Madeline Westbeld has yet to play a game for Notre Dame, but she already has contributed one important assist to the Fighting Irish.
Years ago, Notre Dame coach Muffet McGraw and then-assistant Niele Ivey (now with the NBA's Memphis Grizzlies) made a trip to Kettering, Ohio, to do a home visit with Kathryn Westbeld, Madeline's older sister.
Everyone present gathered in the family room, where the coaches intended to show a video that highlighted Notre Dame's program. The video looked great on the family's 60-inch TV screen, but there was no audio.
This failure to launch led to some frustration and tension in the air.
"[McGraw] is a pretty intimidating woman even though she's pretty small," Madeline said.
Finally, after the adults tried for about 10 minutes to fix the sound problem, they asked Madeline -- who was all of 11 years old at the time -- for help.
"They were really depending on this video," Madeline said. "It's a super cool video. ... They were trying to figure it out, and I just messed around with it and touched a button, and it worked."
McGraw, obviously relieved, gave Madeline a big smile and a high-five -- and there appeared to be many more of those exchanges to come over the next few years.
That's because Madeline, now 17, committed to McGraw and Notre Dame on Oct. 17 after weighing the pros and cons of her other four finalists: Louisville, Ohio State, Tennessee and UCLA.
It was a happy day for the Irish because Westbeld, a 6-foot-3 forward at Fairmont in Kettering, is a five-star recruit and ranked the No. 23 prospect in the espnW HoopGurlz Top 100. A varsity starter since her freshman year, she averaged 15.9 points and 10.4 rebounds as a junior last season.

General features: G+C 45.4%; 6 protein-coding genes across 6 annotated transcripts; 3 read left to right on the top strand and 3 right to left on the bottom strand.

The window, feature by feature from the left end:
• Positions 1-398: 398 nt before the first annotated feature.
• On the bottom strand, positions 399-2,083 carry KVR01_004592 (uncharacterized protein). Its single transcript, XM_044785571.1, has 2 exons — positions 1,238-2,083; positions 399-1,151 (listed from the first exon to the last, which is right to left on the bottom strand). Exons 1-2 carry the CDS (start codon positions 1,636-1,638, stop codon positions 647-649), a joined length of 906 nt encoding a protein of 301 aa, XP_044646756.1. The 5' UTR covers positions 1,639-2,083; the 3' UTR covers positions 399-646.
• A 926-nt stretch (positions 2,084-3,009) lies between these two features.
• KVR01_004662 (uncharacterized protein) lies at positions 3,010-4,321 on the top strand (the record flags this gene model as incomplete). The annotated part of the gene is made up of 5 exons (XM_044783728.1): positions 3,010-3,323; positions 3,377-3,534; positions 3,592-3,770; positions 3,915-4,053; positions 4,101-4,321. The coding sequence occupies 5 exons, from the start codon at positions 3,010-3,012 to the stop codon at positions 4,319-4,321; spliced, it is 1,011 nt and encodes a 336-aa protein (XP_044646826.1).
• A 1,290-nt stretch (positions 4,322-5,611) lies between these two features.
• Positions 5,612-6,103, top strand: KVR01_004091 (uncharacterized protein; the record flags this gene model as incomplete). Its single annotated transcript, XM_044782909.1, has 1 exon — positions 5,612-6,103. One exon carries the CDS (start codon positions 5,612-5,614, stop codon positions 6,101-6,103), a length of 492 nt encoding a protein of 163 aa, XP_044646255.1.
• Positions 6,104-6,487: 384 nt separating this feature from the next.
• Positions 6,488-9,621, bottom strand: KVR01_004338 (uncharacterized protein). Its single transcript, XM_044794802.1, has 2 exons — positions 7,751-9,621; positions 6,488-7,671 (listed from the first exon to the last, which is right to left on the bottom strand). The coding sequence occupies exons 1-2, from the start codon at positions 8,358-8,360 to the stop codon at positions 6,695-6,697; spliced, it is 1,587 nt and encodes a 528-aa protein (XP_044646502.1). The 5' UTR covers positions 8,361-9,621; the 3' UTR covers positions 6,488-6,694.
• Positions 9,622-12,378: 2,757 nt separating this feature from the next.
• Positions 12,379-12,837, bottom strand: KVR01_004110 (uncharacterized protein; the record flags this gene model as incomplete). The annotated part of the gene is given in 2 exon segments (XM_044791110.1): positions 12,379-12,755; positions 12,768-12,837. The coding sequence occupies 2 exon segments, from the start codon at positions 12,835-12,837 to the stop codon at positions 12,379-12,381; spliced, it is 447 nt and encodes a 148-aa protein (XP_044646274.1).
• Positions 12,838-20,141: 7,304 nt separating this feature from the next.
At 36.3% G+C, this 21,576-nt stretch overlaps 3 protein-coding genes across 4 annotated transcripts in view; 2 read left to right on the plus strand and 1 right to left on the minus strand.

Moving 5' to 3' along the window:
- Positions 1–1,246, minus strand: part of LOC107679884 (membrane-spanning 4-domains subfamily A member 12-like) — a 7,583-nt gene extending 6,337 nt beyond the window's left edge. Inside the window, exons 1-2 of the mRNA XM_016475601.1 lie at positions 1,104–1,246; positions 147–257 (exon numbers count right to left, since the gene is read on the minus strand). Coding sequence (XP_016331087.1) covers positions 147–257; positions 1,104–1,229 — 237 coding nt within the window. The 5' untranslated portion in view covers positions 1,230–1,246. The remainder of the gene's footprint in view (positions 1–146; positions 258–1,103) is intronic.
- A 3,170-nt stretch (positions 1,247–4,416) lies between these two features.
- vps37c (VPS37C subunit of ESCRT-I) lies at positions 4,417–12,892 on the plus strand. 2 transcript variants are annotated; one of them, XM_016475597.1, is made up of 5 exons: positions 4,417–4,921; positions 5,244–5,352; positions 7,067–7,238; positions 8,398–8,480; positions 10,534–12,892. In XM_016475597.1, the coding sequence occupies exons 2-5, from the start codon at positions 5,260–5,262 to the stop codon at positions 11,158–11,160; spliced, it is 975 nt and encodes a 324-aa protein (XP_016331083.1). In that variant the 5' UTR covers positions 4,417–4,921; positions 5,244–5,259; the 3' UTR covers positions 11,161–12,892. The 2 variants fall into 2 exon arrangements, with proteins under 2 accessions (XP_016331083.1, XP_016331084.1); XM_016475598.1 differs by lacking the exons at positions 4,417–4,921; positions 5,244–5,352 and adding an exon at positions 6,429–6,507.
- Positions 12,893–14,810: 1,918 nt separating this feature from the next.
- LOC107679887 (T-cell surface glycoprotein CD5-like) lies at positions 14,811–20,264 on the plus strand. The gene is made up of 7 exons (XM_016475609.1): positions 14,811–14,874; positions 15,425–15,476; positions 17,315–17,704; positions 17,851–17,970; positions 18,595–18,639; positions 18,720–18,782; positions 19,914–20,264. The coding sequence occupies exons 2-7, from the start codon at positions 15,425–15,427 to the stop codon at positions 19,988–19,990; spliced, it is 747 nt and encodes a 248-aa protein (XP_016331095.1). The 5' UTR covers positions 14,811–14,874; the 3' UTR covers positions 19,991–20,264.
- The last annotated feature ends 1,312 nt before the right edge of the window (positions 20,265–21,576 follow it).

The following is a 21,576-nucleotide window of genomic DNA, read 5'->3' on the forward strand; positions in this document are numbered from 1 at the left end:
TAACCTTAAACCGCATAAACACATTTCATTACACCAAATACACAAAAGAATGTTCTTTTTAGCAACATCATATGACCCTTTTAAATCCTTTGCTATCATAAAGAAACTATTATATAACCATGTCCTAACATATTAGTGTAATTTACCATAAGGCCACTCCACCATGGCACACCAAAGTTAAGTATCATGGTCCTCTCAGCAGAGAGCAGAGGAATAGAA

"At power forward, Maddy is a nightmare matchup for the opposition," said Bryce McKey, her AAU coach with Sports City U. "Her 3-point shooting really came on this summer, and there were multiple games where she hit three or four of them.
"In the post, if she is one-on-one within five feet of the basket, she's going to score 80% of the time."
Primed for big things
Westbeld is being led by her third coach in four seasons at Fairmont. The first coach left for family reasons, Westbeld said, and the second departed due to a health issue.
But this will be Westbeld's second straight year under Jeremy Finn, who has brought some stability to the program.
Still, Westbeld has one more year left to match her sister, who entered Notre Dame after having won a state title and also earning McDonald's All American status.
Perhaps this will be the year for Madeline.
"Me and my teammates have been through so much," said Westbeld, who is interested in studying business in college and has thought about one day going to law school. "We've always had a lot of drama and chemistry issues.
"But this year is different. We have a different focus, and we have one goal [state]."
Finn, who coached boys' varsity basketball for seven years, has been impressed by Westbeld.
"I thought I was obsessed with basketball, but she takes it to another level. I've never seen someone who has the will to be the best she can be more than her." Kathryn Westbeld on younger sister Madeline
"She is easily the hardest worker I've coached on either the boys' side or girls'," said Finn, who returns four starters and one key reserve from a team that went 16-9 last season, losing in the district final to eventual state champ Mount Notre Dame.
"I've coached Division I kids before, but she's at a different level. She is self-motivated. I guess when you have a sister [Kathryn] who has had so much success, it motivates her to be even better."